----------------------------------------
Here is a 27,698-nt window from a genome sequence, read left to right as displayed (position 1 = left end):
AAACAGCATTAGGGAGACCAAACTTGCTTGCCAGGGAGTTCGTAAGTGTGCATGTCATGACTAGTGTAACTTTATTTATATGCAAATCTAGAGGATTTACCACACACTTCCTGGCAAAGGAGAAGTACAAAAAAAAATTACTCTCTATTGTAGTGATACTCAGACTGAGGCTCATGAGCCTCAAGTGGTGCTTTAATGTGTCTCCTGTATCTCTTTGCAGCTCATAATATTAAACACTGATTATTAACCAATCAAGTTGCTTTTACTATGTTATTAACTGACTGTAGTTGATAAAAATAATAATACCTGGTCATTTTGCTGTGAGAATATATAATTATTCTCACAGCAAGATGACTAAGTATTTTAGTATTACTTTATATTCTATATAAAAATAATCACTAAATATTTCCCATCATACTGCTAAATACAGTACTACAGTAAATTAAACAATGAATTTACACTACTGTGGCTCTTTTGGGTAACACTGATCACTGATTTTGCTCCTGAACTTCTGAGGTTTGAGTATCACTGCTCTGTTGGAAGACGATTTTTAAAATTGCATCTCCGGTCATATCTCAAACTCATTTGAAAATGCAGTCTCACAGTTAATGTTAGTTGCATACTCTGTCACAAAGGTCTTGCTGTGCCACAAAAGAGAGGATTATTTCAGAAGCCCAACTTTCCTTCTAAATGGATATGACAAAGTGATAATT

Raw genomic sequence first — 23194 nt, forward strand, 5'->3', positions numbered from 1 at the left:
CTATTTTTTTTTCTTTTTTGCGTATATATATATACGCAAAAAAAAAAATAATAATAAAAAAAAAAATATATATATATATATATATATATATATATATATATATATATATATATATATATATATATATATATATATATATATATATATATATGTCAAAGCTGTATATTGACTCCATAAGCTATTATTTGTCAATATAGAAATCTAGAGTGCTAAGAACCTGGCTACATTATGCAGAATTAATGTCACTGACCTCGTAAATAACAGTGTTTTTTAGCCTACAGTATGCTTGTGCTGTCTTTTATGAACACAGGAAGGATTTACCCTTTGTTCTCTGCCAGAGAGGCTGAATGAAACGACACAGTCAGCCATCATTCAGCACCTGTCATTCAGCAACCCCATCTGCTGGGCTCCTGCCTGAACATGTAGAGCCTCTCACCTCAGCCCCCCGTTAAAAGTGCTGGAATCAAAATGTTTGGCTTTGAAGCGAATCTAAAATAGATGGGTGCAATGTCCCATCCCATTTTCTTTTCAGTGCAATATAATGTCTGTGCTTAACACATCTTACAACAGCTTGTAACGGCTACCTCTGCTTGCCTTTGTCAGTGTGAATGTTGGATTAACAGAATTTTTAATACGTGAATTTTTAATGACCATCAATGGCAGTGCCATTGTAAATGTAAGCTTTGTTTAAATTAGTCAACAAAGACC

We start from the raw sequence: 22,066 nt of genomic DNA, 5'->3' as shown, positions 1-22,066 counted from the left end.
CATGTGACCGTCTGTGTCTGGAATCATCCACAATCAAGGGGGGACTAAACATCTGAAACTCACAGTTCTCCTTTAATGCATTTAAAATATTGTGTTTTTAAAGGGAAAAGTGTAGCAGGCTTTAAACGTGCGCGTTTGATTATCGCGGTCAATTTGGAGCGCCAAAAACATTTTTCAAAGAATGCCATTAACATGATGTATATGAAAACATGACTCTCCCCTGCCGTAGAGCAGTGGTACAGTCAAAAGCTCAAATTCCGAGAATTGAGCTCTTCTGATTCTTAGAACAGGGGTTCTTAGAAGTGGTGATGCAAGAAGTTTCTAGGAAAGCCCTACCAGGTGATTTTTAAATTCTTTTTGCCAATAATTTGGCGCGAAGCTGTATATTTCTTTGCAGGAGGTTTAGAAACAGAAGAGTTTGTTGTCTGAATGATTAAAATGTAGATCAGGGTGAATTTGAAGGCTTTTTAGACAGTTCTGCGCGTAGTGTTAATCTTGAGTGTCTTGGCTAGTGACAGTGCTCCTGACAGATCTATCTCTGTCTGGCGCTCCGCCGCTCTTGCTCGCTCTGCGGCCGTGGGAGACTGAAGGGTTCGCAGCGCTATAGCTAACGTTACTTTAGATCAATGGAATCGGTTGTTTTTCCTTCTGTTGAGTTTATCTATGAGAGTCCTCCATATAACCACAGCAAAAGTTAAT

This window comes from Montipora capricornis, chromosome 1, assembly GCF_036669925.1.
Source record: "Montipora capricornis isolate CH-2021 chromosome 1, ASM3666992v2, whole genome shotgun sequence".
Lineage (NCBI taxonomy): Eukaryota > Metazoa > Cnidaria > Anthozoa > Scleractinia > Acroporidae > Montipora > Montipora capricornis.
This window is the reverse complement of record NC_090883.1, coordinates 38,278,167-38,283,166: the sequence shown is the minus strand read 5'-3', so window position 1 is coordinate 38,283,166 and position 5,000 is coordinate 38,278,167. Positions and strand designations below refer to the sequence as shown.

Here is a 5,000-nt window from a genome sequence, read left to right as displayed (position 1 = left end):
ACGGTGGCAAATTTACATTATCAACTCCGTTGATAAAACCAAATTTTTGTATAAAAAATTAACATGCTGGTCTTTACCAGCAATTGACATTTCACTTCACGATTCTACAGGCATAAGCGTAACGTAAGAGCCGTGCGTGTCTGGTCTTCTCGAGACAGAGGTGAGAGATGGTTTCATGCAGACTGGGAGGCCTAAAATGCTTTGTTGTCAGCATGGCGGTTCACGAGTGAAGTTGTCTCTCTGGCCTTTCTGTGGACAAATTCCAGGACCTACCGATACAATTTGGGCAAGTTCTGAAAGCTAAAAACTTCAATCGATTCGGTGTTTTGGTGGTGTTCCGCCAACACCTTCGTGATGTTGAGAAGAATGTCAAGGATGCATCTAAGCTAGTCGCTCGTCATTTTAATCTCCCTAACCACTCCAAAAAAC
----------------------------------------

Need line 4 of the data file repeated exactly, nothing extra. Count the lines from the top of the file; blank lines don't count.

CTATTTTTTTTTCTTTTTTGCGTATATATATATACGCAAAAAAAAAAATAATAATAAAAAAAAAAATATATATATATATATATATATATATATATATATATATATATATATATATATATATATATATATATATATATATATATATATATATGTCAAAGCTGTATATTGACTCCATAAGCTATTATTTGTCAATATAGAAATCTAGAGTGCTAAGAACCTGGCTACATTATGCAGAATTAATGTCACTGACCTCGTAAATAACAGTGTTTTTTAGCCTACAGTATGCTTGTGCTGTCTTTTATGAACACAGGAAGGATTTACCCTTTGTTCTCTGCCAGAGAGGCTGAATGAAACGACACAGTCAGCCATCATTCAGCACCTGTCATTCAGCAACCCCATCTGCTGGGCTCCTGCCTGAACATGTAGAGCCTCTCACCTCAGCCCCCCGTTAAAAGTGCTGGAATCAAAATGTTTGGCTTTGAAGCGAATCTAAAATAGATGGGTGCAATGTCCCATCCCATTTTCTTTTCAGTGCAATATAATGTCTGTGCTTAACACATCTTACAACAGCTTGTAACGGCTACCTCTGCTTGCCTTTGTCAGTGTGAATGTTGGATTAACAGAATTTTTAATACGTGAATTTTTAATGACCATCAATGGCAGTGCCATTGTAAATGTAAGCTTTGTTTAAATTAGTCAACAAAGACC